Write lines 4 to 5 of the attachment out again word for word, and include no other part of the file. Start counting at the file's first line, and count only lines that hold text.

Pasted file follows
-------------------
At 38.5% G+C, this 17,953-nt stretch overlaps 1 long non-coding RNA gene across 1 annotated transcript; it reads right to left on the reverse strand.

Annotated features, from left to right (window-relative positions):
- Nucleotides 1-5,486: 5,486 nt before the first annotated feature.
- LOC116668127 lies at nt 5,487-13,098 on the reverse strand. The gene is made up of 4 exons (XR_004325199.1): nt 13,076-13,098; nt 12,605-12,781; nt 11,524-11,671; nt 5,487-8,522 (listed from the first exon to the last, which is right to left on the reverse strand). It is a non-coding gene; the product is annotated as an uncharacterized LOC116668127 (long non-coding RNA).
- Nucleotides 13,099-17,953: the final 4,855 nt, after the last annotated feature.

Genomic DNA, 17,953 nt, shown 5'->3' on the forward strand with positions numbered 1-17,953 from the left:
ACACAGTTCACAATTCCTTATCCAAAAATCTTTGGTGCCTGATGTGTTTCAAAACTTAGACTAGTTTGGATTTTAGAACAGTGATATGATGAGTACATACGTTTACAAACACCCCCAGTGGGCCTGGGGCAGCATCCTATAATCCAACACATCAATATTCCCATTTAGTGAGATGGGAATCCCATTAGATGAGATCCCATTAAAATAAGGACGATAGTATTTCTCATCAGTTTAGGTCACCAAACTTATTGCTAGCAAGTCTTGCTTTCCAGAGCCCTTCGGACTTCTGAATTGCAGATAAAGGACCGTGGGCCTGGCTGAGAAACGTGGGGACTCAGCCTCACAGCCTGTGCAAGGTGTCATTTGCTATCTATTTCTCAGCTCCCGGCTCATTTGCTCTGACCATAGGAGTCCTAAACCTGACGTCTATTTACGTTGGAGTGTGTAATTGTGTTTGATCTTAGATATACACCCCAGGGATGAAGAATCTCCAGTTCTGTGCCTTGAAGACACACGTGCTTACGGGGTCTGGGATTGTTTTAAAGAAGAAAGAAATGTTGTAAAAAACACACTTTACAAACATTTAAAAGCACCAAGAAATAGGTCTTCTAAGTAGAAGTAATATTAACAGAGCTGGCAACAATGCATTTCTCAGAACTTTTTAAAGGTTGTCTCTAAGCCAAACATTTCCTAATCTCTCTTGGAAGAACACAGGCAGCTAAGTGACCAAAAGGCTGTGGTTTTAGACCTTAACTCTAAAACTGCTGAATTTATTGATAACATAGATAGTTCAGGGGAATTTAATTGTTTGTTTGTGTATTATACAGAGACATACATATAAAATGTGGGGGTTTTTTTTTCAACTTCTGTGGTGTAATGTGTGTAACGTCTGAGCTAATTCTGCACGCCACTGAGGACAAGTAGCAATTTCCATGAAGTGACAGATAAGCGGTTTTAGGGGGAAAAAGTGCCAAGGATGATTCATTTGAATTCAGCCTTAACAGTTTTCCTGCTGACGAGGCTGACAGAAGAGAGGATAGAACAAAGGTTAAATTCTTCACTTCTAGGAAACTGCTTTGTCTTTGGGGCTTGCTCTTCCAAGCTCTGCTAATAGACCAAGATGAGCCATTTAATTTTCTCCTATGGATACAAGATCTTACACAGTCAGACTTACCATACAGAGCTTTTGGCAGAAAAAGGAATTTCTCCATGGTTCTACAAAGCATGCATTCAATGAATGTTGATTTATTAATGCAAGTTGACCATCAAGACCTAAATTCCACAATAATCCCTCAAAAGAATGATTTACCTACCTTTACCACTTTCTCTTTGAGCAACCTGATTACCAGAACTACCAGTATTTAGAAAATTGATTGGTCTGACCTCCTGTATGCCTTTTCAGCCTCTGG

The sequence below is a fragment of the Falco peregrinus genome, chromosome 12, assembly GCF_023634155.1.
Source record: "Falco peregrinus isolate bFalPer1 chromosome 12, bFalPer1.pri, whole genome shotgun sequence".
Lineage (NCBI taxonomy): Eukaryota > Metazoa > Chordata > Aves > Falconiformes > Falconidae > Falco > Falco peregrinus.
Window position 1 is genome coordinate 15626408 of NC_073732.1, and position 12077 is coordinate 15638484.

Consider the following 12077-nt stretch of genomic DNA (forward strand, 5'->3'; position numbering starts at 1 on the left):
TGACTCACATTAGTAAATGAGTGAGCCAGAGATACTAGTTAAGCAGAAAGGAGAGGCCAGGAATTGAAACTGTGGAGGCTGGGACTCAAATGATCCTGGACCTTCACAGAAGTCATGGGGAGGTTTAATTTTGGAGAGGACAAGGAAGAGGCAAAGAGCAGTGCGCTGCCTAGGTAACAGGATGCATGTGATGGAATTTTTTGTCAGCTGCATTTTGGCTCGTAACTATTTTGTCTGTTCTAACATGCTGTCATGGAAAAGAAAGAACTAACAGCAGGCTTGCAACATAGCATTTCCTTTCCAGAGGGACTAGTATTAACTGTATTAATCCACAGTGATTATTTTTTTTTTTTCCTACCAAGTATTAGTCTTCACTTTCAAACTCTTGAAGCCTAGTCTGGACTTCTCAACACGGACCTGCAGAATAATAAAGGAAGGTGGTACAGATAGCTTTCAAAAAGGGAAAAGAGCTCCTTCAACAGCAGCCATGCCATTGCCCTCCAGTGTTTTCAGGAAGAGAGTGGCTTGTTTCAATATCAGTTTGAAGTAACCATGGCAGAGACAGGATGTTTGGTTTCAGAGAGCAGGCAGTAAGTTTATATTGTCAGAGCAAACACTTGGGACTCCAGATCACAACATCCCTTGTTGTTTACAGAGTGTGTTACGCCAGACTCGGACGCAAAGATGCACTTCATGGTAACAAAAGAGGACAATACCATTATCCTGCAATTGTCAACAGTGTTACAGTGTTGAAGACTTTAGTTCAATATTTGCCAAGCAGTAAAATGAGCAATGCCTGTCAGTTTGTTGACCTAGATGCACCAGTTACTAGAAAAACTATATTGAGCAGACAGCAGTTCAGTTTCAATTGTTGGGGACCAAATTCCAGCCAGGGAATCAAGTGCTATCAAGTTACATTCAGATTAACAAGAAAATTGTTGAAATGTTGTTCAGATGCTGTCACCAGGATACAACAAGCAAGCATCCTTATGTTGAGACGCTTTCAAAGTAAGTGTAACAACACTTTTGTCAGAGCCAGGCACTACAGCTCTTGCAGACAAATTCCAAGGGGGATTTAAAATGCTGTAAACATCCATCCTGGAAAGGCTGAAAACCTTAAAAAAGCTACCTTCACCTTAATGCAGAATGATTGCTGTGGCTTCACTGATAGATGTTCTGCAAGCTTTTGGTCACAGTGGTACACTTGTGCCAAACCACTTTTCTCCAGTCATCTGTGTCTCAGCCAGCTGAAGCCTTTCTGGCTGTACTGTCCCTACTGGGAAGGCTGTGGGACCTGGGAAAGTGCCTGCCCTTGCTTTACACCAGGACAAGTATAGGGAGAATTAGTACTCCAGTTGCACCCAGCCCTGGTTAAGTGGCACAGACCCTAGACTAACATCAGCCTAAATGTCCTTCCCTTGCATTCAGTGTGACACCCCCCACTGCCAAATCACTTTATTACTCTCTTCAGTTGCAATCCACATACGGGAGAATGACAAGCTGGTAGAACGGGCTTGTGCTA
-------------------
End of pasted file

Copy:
- LOC116668127 lies at nt 5,487-13,098 on the reverse strand. The gene is made up of 4 exons (XR_004325199.1): nt 13,076-13,098; nt 12,605-12,781; nt 11,524-11,671; nt 5,487-8,522 (listed from the first exon to the last, which is right to left on the reverse strand). It is a non-coding gene; the product is annotated as an uncharacterized LOC116668127 (long non-coding RNA).
- Nucleotides 13,099-17,953: the final 4,855 nt, after the last annotated feature.